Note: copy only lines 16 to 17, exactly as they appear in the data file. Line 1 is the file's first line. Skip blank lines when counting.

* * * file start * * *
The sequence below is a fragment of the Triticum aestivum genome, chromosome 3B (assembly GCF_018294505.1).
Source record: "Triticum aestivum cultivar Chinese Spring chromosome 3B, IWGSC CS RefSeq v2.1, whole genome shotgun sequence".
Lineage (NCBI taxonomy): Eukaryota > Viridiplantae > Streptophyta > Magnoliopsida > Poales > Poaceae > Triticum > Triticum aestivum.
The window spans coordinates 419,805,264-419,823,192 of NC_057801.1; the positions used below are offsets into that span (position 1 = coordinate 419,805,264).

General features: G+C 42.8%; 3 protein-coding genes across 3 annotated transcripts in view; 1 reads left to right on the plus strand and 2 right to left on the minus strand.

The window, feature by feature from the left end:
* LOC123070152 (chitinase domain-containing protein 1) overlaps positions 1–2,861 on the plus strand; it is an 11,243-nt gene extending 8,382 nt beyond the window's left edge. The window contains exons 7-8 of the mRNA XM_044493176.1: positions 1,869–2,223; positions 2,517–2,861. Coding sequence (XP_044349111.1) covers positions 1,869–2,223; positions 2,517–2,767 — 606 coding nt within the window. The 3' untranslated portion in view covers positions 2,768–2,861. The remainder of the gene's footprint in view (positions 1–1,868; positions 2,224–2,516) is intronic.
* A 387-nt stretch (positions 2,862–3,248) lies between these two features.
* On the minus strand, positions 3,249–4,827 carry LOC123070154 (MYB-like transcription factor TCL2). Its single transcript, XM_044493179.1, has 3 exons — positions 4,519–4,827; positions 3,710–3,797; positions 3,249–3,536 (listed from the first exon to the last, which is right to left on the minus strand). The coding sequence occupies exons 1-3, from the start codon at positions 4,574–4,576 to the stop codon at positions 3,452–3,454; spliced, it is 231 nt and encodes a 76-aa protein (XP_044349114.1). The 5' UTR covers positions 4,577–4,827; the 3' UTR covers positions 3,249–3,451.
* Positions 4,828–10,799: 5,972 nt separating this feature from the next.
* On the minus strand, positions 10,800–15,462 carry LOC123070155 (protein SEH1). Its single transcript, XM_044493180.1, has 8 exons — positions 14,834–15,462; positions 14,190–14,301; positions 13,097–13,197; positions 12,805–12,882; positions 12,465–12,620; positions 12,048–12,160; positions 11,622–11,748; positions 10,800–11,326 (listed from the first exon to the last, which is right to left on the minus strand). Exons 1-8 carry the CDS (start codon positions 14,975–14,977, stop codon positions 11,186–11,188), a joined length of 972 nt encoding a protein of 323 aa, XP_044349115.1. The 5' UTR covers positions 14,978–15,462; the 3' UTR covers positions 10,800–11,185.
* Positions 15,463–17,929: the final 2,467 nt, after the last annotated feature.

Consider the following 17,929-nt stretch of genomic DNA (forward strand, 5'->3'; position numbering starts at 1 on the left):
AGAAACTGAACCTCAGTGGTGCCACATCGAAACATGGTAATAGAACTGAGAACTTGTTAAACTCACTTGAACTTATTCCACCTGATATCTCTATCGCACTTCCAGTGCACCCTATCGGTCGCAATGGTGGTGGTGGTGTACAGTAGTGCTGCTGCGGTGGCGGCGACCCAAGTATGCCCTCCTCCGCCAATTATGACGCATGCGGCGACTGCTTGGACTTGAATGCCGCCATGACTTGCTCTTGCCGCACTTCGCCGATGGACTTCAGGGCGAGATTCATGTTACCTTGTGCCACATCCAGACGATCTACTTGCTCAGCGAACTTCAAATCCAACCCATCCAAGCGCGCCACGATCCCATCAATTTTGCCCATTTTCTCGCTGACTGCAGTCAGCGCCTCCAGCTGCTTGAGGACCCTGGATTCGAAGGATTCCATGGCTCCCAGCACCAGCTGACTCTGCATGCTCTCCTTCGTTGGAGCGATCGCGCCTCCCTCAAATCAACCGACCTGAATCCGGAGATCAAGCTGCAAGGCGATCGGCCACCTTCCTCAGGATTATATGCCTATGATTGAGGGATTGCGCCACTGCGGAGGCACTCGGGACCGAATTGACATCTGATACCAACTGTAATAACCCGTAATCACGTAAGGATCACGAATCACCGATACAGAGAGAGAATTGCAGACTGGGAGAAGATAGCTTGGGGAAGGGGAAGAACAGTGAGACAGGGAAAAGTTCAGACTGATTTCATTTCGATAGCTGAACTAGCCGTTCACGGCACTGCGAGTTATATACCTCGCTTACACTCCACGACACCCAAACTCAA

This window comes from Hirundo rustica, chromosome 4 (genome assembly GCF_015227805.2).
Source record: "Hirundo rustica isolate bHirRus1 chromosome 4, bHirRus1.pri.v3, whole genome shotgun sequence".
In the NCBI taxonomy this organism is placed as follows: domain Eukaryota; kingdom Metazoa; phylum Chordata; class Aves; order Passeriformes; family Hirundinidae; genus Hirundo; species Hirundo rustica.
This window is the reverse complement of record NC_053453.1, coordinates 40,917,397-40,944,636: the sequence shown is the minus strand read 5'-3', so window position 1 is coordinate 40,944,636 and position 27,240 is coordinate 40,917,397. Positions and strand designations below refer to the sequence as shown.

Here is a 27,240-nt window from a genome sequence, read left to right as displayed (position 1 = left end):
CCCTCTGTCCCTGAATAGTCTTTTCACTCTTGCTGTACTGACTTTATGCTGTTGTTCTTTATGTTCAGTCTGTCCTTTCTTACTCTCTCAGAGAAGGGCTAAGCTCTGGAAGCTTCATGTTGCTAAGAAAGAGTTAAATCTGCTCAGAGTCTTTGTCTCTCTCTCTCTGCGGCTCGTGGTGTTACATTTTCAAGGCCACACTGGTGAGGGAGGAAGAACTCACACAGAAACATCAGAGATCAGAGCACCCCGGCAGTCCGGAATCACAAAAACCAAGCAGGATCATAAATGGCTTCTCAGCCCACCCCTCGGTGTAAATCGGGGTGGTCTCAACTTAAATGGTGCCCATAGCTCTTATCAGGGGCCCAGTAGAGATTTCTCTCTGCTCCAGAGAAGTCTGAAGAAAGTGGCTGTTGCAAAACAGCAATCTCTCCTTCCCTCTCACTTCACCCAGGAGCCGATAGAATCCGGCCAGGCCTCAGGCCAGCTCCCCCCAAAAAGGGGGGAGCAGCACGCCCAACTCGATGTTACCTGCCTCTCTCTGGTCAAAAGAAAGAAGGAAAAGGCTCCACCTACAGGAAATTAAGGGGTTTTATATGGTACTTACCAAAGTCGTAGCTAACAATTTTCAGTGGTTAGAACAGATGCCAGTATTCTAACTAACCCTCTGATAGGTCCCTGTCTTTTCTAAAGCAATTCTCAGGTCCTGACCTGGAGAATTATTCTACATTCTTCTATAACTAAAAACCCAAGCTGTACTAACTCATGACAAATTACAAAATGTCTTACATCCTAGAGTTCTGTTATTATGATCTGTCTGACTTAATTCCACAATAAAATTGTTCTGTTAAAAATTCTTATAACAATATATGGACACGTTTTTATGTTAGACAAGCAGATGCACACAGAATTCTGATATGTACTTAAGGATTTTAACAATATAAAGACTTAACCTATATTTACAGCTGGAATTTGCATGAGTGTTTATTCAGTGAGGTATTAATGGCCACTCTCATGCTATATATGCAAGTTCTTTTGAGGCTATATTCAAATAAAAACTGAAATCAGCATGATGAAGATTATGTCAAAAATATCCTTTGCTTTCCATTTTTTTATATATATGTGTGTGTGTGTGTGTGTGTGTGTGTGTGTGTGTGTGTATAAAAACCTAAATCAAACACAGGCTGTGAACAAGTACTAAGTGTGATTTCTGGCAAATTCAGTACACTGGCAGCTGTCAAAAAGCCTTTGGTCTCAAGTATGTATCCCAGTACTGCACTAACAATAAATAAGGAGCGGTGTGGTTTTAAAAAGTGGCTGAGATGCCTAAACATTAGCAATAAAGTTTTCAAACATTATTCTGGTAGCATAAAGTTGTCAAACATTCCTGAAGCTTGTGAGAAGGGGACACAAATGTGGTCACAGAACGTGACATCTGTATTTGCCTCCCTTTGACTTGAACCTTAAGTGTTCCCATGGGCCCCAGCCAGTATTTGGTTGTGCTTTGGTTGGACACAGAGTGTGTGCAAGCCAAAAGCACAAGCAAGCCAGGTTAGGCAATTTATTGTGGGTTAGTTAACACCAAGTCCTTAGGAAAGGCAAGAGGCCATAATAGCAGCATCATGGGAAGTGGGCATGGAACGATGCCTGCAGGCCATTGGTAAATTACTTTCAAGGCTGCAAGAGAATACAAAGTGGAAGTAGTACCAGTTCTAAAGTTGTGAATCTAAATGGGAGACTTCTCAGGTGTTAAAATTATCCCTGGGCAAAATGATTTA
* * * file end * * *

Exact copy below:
Source record: "Hirundo rustica isolate bHirRus1 chromosome 4, bHirRus1.pri.v3, whole genome shotgun sequence".
In the NCBI taxonomy this organism is placed as follows: domain Eukaryota; kingdom Metazoa; phylum Chordata; class Aves; order Passeriformes; family Hirundinidae; genus Hirundo; species Hirundo rustica.